Michelle McMahon appeared for the Independent Children's Lawyer.
From the Supreme Court of New South Wales:
CONTRACTS - existence of a contract - “postal rule” - whether Trading Agreement contained obligation to supply absent acceptance of an order - - HELD: no executed contract - no obligation to supply - PRACTICE AND PROCEDURE - Practice Notice SC Eq 3 para 50 - “stop-watch” method of trial
David Rayment appeared for the Defendant.
From the Supreme Court of New South Wales:
BUILDING AND CONSTRUCTION – Home Building Act 1989 – Statutory warranties – Breach – Calculation of damages for cost of rectification of defects – Calculation of delay costs
CONSUMER LAW – Australian Consumer Law s 18 – Misleading or deceptive conduct – Whether defendants made representations – Whether representations were misleading or deceptive – Whether plaintiffs relied on representations
CONTRACTS – Breach of contract – Consequences of breach – Right to damages – Whether plaintiff entitled to costs of rectifying defects in building or cost of demolition and rebuild
CONTRACTS – Building and construction – Formation – Whether first defendant entered into contract with plaintiffs – Whether contract varied by agreement
CONTRACTS – Remedies – Damages – Remoteness of damage – Whether plaintiff’s impecuniosity must be taken into account in determining what loss is reasonably foreseeable
CONTRACTS – Termination of contract – Repudiation – Whether first defendant repudiated contract – Whether plaintiffs accepted repudiation
NEGLIGENCE – Duty of care – Breach – Whether third defendant breached duty of care in issuing construction certificates – Whether plaintiffs suffered loss as consequence of defendants’ breach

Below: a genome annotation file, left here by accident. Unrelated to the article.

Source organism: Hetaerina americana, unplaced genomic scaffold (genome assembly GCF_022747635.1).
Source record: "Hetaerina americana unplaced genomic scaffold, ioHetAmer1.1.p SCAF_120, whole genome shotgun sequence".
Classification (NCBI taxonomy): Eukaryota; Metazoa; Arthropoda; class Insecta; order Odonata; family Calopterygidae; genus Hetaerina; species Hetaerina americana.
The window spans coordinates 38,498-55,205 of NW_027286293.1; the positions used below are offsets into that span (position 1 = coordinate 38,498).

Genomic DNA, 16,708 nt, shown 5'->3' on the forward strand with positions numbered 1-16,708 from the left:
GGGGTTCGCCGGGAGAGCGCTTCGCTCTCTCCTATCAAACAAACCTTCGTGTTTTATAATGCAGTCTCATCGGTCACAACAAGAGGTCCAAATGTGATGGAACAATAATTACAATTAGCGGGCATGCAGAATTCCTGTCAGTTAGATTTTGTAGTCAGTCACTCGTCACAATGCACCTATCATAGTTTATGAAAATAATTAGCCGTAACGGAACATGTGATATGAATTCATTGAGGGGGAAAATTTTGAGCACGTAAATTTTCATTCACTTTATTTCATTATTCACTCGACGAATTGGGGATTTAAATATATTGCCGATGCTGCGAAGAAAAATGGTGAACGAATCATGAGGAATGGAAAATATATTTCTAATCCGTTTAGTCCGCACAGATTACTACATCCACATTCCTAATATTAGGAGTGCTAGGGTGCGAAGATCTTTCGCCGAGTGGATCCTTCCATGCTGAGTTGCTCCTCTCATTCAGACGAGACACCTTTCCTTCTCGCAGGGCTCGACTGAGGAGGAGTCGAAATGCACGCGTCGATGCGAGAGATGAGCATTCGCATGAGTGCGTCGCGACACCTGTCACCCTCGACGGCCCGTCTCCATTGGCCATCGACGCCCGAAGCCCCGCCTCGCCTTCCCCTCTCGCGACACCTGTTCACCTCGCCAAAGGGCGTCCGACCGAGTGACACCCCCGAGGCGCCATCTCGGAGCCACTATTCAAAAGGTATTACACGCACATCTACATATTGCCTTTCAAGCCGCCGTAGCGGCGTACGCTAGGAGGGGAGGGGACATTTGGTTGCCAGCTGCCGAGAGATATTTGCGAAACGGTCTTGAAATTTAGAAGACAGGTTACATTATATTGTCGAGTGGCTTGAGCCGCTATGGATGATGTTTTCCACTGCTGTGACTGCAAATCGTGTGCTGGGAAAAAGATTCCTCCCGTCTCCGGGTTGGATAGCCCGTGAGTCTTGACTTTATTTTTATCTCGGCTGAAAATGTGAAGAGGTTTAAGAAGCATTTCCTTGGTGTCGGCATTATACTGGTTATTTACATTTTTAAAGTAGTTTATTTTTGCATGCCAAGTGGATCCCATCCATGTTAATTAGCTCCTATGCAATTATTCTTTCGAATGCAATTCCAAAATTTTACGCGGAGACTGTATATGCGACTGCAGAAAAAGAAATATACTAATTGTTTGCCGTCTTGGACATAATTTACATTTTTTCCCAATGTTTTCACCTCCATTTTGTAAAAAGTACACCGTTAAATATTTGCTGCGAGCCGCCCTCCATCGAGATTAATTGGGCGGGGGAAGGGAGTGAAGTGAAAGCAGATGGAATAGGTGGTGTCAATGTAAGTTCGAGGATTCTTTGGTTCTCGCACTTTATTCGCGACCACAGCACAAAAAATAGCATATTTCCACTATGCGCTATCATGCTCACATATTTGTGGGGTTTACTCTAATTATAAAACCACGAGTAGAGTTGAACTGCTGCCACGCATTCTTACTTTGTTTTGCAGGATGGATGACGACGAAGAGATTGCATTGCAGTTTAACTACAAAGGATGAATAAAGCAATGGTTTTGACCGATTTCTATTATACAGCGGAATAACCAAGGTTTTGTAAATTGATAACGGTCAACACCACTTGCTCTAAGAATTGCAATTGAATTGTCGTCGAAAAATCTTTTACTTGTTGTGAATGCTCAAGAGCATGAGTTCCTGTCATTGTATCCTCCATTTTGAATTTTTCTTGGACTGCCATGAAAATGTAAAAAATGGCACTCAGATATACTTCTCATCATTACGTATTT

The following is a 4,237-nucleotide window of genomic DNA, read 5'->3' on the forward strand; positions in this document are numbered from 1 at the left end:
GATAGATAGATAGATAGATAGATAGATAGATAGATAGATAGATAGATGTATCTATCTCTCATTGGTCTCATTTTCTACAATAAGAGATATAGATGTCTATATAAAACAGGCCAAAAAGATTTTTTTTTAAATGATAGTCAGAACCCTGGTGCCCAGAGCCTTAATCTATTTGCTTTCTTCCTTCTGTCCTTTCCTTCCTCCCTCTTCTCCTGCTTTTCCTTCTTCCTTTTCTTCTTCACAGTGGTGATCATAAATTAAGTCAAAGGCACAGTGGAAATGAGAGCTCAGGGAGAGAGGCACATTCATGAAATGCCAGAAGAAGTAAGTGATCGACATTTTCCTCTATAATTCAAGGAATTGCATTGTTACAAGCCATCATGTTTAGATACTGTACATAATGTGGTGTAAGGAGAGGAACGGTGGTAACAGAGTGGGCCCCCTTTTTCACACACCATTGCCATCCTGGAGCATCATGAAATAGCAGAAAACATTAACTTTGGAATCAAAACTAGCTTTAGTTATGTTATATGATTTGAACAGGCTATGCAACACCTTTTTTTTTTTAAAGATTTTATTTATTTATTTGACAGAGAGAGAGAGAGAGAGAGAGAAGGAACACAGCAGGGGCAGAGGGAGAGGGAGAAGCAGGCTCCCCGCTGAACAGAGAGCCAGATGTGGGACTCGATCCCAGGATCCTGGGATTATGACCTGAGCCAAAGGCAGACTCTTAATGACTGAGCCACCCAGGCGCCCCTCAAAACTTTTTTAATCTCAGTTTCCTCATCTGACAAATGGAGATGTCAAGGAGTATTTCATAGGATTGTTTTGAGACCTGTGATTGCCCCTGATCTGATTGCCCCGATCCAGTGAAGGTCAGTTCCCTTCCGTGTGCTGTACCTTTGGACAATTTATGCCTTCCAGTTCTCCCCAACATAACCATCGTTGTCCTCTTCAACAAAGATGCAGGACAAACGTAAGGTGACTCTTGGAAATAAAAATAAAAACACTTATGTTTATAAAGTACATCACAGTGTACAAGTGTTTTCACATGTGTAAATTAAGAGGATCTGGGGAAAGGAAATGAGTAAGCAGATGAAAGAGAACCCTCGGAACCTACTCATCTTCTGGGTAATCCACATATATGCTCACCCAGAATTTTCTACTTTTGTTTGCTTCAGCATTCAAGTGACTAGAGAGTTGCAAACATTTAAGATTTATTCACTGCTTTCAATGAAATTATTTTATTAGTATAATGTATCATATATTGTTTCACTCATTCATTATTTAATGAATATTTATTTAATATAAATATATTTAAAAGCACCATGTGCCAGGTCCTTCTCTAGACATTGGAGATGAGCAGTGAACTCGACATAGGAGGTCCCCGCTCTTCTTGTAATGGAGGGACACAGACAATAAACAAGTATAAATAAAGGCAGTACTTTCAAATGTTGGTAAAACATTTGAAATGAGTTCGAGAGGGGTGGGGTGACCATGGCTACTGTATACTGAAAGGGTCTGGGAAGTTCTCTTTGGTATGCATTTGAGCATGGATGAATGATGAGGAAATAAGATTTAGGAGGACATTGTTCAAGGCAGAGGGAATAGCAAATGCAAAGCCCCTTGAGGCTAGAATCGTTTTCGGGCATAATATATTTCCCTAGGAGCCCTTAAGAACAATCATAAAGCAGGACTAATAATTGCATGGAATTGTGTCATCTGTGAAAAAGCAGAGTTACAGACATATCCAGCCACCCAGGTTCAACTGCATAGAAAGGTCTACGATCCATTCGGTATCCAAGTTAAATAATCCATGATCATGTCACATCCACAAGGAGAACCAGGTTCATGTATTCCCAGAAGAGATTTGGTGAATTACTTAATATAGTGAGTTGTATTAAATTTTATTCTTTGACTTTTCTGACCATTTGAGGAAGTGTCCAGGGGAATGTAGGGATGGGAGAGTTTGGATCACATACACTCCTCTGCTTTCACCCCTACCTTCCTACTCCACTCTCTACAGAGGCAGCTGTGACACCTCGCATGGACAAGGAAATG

Michelle McMahon was led by Andrew Pickles SC for the plaintiffs.
From the Full Federal Court of Australia:
PRIVATE INTERNATIONAL LAW – appeal from the dismissal by the primary judge of an application under s 72(1) of the Trans-Tasman Proceedings Act 2010 (Cth)to set aside the registration of a judgment of the High Court of New Zealand in relation to proceedings under the Property (Relationships) Act 1976 (NZ) – whether enforcement of judgment would be contrary to public policy in Australia
From the NSW Civil & Administrative Tribunal:
APPEAL – whether leave to appeal should be granted – whether Tribunal below failed to give adequate reasons – whether Tribunal below failed to consider claims – whether no evidence to support findings made below
EXTENSION OF TIME – whether extension of time needed – application of Civil and Administrative Rules 2014 (NSW) rr 6 and 13 and Interpretation Act 1987 (NSW) s 76 – whether extension of time should be granted
Michelle McMahon appeared for Adam Rekrut and Sandra Scott.
From the High Court of Australia:
Constitutional law (Cth) – Courts – State courts – Federal jurisdiction – Diversity jurisdiction – Where appellant resident of New South Wales – Where appellant indicted for offence against law of Western Australia – Where matter between State and resident of another State within meaning of s 75(iv) of Constitution – Where District Court of Western Australia exercising federal jurisdiction – Whether provisions of State Act picked up and applied as Commonwealth law – Whether s 79 of Judiciary Act 1903 (Cth) operates in respect of s 6(1)(a) of Misuse of Drugs Act 1981 (WA) – Whether s 79 of Judiciary Act 1903 (Cth) operates in respect of s 114(2) of Criminal Procedure Act 2004 (WA).
Criminal law – Appeal against conviction – Where trial by jury in federal jurisdiction – Where majority verdict of guilty returned – Whether unanimous jury verdict required by s 80 of Constitution – Whether majority jury verdict permitted under s 114(2) of Criminal Procedure Act 2004 (WA).
Words and phrases – "accrued jurisdiction", "diversity jurisdiction", "Federal Judicature", "federal jurisdiction", "jurisdiction", "matter", "picked up and applied", "power", "State jurisdiction", "State legislative capacity", "trial by jury".